In re Sprint Nextel Corp., 593 F.3d 669 (7th Cir. Ill. Jan. 28, 2010).
In In re Sprint Nextel Corp., the Seventh Circuit held that it would take more than just cell phone numbers and mailing addresses for the plaintiffs to establish the home-state exception.
The plaintiffs in this case filed a putative class action in the Kansas state court alleging that Sprint Nextel – a Kansas corporation – conspired with other cell phone providers and imposed artificially high prices for its text-message service. The plaintiffs specified that their class was limited to those who had a Kansas number; who received their cell phone bill at a Kansas mailing address; and paid a Kansas USF free that applied to all long-distance calls within Kansas.
Sprint Nextel, asserting federal court jurisdiction under CAFA, removed the case to the United States District Court for the District of Kansas. In the district court in Kansas, Sprint Nextel identified five non-Kansas putative class members, all of whom were national corporations that subscribed to Kansas cell phone service. As a result, the panel on Multi-District Litigation transferred this case along with other similar cases to the United States District Court for the Northern District of Illinois.
The district court in Illinois concluded that the suit fell within the home-state exception of the CAFA and remanded the suit to the Kansas state court. The district court ruled that even though the plaintiffs produced no evidence to counter Sprint Nextel’s contention on the composition of their class, the class was defined in such a way as to leave little doubt that at least two thirds of the class members were Kansas citizens. The district court also refused to inquire whether there have been other class actions with similar allegations in the past three years, because the home-state exception, unlike the local-controversy exception, did not call for such an inquiry.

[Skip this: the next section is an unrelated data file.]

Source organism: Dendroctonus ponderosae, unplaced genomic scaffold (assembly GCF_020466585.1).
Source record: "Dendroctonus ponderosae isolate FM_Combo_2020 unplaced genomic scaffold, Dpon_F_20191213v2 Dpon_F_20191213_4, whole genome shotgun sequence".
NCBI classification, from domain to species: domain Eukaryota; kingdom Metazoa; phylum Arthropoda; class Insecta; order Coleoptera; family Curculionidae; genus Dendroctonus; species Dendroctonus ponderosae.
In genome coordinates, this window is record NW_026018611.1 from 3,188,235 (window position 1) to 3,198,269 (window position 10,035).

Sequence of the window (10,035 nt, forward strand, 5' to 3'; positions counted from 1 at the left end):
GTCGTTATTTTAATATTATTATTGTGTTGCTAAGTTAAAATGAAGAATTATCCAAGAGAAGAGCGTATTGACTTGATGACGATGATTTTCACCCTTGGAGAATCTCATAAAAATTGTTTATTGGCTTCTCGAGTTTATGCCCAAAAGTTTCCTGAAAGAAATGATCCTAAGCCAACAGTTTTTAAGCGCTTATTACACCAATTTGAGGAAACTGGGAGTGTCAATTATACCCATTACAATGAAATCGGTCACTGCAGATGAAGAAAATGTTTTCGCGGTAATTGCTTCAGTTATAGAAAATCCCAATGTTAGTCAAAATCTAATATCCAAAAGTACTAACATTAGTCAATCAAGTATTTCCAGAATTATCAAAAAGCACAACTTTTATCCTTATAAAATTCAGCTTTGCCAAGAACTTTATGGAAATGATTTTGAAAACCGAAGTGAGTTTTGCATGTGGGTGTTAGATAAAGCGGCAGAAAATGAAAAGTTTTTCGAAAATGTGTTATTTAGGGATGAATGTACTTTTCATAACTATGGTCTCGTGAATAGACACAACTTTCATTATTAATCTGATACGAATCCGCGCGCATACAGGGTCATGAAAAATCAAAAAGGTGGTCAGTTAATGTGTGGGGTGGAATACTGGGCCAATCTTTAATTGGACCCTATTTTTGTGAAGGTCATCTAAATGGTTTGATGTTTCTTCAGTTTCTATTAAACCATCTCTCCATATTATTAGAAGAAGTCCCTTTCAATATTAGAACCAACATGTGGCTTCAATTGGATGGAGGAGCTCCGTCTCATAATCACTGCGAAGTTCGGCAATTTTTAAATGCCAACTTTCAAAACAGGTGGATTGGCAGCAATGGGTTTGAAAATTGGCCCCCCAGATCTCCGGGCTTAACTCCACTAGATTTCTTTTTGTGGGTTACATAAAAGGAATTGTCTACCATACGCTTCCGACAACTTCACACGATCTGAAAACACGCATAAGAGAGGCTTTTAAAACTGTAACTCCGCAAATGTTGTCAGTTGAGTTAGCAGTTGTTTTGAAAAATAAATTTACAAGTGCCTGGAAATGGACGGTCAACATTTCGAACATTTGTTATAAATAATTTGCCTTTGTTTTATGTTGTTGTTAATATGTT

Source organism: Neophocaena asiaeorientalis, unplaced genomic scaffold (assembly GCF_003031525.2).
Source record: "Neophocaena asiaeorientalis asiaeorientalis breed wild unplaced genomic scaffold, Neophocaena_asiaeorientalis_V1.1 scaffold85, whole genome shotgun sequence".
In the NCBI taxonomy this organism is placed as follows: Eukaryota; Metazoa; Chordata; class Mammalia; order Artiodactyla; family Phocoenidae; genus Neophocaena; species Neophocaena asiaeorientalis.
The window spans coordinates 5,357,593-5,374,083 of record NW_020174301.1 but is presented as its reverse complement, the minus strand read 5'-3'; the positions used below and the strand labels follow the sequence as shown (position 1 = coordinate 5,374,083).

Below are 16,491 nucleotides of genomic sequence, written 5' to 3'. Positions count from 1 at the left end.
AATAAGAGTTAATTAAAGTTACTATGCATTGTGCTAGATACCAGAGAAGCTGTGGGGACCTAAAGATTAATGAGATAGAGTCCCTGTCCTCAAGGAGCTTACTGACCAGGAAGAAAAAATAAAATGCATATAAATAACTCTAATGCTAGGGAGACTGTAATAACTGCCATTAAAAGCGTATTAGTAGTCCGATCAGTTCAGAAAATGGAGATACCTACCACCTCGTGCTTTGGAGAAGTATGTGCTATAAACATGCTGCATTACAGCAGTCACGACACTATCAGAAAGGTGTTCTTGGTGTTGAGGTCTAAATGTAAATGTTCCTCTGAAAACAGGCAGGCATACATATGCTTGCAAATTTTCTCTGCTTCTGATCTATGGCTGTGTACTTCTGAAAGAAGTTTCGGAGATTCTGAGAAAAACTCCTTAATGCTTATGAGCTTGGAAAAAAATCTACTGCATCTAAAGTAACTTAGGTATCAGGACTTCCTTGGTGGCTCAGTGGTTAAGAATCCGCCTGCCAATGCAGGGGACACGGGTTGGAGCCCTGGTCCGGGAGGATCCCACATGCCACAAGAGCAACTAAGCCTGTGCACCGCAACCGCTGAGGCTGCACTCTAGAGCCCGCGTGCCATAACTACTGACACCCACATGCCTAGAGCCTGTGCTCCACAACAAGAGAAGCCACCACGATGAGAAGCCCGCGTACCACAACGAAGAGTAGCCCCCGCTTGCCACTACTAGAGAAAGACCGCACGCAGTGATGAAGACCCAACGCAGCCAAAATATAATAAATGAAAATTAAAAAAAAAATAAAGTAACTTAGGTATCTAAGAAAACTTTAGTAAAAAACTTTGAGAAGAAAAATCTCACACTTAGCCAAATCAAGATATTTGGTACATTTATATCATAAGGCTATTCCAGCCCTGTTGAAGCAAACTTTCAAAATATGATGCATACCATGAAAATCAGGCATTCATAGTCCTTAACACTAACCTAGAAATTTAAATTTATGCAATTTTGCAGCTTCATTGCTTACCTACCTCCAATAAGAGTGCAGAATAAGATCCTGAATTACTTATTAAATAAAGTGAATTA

On appeal, Sprint Nextel contended that in the light of the other related suits and the fact that it was a nationwide cell phone provider, this was a national controversy, and just the sort of dispute that CAFA was designed to keep in federal court.
The Seventh Circuit first addressed whether the denominator of the two-thirds provision was the total number of potential class members in the suit or in all suits with similar allegations, and rejected the Sprint Nextel’s argument that Congress’s reference to plural ‘classes in the aggregate’ required a district court to search out similar cases. The Seventh Circuit stated that to decide the citizenship based on the phone numbers and mailing addresses would be cumbersome and difficult. For example, on the one hand, any out-of state companies that purchase text messaging for Kansas cell phones used by their local employees and receive bills at a Kansas mailing address would be part of the class, but not Kansas citizens. On the other hand, only a fraction of businesses that use Kansas cell phone service are not Kansas citizens. However, the Seventh Circuit was inclined to think that at least two-thirds of those who have Kansas cell phone numbers and use Kansas mailing addresses for their cell phone bills are probably Kansas citizens.
Although the Seventh Circuit cast doubt on whether the district court’s ruling on the evidentiary issue was correct – as the plaintiffs did not submit any evidence about citizenship – and the district court thought the class definition itself, keyed as it was to Kansas cell phone numbers and mailing addresses, made it more likely than not that two-thirds of the putative class members were Kansas citizens.
The Seventh Circuit agreed with the majority of district courts that a court may not draw conclusions about the citizenship of class members based on things like phone numbers and mailing addresses. The Seventh Circuit found that the district court could have relied on evidence going to the citizenship of a representative sample, and statistical evidence of any number greater than 50 percent would have allowed the district court to conclude that the plaintiffs had established the citizenship requirement by a preponderance of the evidence.
Alternatively, the plaintiffs might have defined their class as all Kansas citizens who purchased text messaging from Sprint Nextel or an alleged coconspirator. By using that definition, the plaintiffs could have guaranteed that the suit would remain in the state court. The Seventh Circuit remanded the case directing the district court to give plaintiffs another opportunity to prove that the proposed class satisfied the requirements of the home-state exception.
In conclusion, the plaintiffs must dial more than cell phone numbers prove the Kansas citizenship, oh! and mailing addresses are insufficient too.